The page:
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Toronto at Pearson Airport needs runways reworked due to "worrying pattern": TSB

The distribution of the runway at Canada's busiest airport increases the risk of collisions of aircraft and should be changed, says the National Aviation Safety Inspector.

The Transport Security Council made this recommendation and two more, as it published a report on 27 cases between 2012 and 2017 when passenger planes did not stop on a line separating the runways from active runways at Toronto Pearson International Airport.

"The Transport Security Committee has made Pearson International a worrying pattern," said Kathy Fox, chairwoman of TSB, at a press conference Thursday. "We recommend an airport office in Toronto [which runs the airport] to make physical changes to the taxiing arrangement. "

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TSB also recommended Transport Canada and the United States Federal Aviation Administration (FAA) demand that standard side pilots be delayed until all active tracks are removed to ensure they keep their eyes on the runways. Eventually, TSB says Nav Canada's air traffic controllers should give more credibility to flight crew orders that they must stop on the line ahead of another runway.

All of Pearson's incidents included the same two of the five runways of the airport after the planes landed on the outer track and began to taxi over the inner runway in the southern part of the airport. Two runways are tightly spaced, parallel and directly connected by sharp curves, design elements that are rarely found at major airports. Direct continuity increases the likelihood that the planes travel through the lane because it is taxiing to the terminal, while the curve trap lines are not the place where crews would expect.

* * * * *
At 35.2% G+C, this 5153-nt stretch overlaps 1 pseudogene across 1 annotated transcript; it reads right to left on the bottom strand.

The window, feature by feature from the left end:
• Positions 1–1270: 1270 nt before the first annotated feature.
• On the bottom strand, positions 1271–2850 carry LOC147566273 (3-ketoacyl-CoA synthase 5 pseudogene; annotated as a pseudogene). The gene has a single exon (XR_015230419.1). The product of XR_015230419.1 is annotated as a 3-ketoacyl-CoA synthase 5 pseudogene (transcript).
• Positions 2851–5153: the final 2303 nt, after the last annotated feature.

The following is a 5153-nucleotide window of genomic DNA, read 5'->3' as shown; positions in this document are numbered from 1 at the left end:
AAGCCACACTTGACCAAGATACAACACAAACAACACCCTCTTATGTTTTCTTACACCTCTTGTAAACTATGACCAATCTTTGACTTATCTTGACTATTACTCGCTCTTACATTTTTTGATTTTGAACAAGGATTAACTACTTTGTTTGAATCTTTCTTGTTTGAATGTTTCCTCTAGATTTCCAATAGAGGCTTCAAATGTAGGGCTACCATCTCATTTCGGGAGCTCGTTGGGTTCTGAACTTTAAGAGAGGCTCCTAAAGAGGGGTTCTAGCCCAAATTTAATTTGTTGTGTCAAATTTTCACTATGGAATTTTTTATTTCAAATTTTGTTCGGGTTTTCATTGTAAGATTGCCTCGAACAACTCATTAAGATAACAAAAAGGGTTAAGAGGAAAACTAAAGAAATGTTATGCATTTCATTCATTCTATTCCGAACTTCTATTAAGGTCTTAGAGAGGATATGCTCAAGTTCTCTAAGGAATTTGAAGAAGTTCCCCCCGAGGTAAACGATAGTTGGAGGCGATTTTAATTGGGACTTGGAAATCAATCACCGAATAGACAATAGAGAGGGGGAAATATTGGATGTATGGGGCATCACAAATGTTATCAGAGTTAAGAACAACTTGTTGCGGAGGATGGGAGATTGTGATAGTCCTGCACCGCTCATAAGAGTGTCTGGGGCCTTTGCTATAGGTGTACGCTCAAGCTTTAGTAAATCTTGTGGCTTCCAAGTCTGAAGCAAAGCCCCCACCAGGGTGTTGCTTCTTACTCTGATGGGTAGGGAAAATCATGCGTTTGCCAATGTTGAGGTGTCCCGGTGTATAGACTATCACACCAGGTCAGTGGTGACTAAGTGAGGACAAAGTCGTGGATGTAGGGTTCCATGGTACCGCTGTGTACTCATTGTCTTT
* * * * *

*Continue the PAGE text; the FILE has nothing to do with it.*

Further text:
The US Air Force crews were largely involved in incidents. The pilots were instructed in all cases by the air traffic controllers to stop the second runway and acknowledge the order and still continue the line before they were again forced to stop the air traffic control, said Ewan Tasker, Regional Operations Director, TSB, investigating incidents in the aviation, railway, gas and marine industries and makes non-binding recommendations for the elimination of hazards. "The severity of these events ranges from mild to quite serious," he said. "Fortunately, the last lines of defense prevailed."

Mrs. Fox said that none of the intrusion into Pearson led to collisions, but all represented a risk to public security. There are about 445 such incidents per year in Canada.

"Why is this happening?" Mrs. Fox said. "After all, the operation of the Pearson airport is tightly controlled and monitored.In addition to the special instructions of the air traffic controllers to stop and stop another runway, the flight crews receive signals from several lights, warning signs and painted parts on the ground, then professional, highly trained and experienced does the flight crew leave all the impulses behind? Why is this so often? "

Possible physical changes to the arrangement include the construction of a runway between runways that travel around the perimeter or change the design and location of taxis, Mrs Fox told reporters.

Ms. Fox said that TSB looked at 130 airports around the world, including the 60 busiest US airports, and found that Pearson was the only one that had enough space for the intermediate stage between parallel runways but did not have one.

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"Finally, it's up to the GTAA to decide which physical changes are being made." Until these changes are made, we want to see further improvements to increase the visibility of these hold-short positions, as it is clear that more needs to be done to see all flight crews see signals and respond as needed, "Mrs. Fox said.

Canada has 90 days to respond to TSB. FAA and GTAA are not required to respond to the report or to take any action.

In its statement, GTAA said it would review the TSB's recommendations. The airport operator has said that since 2013 it has been cooperating with carriers to reduce such incidents and improve track and runways, which include new lighting systems and backlit signs.

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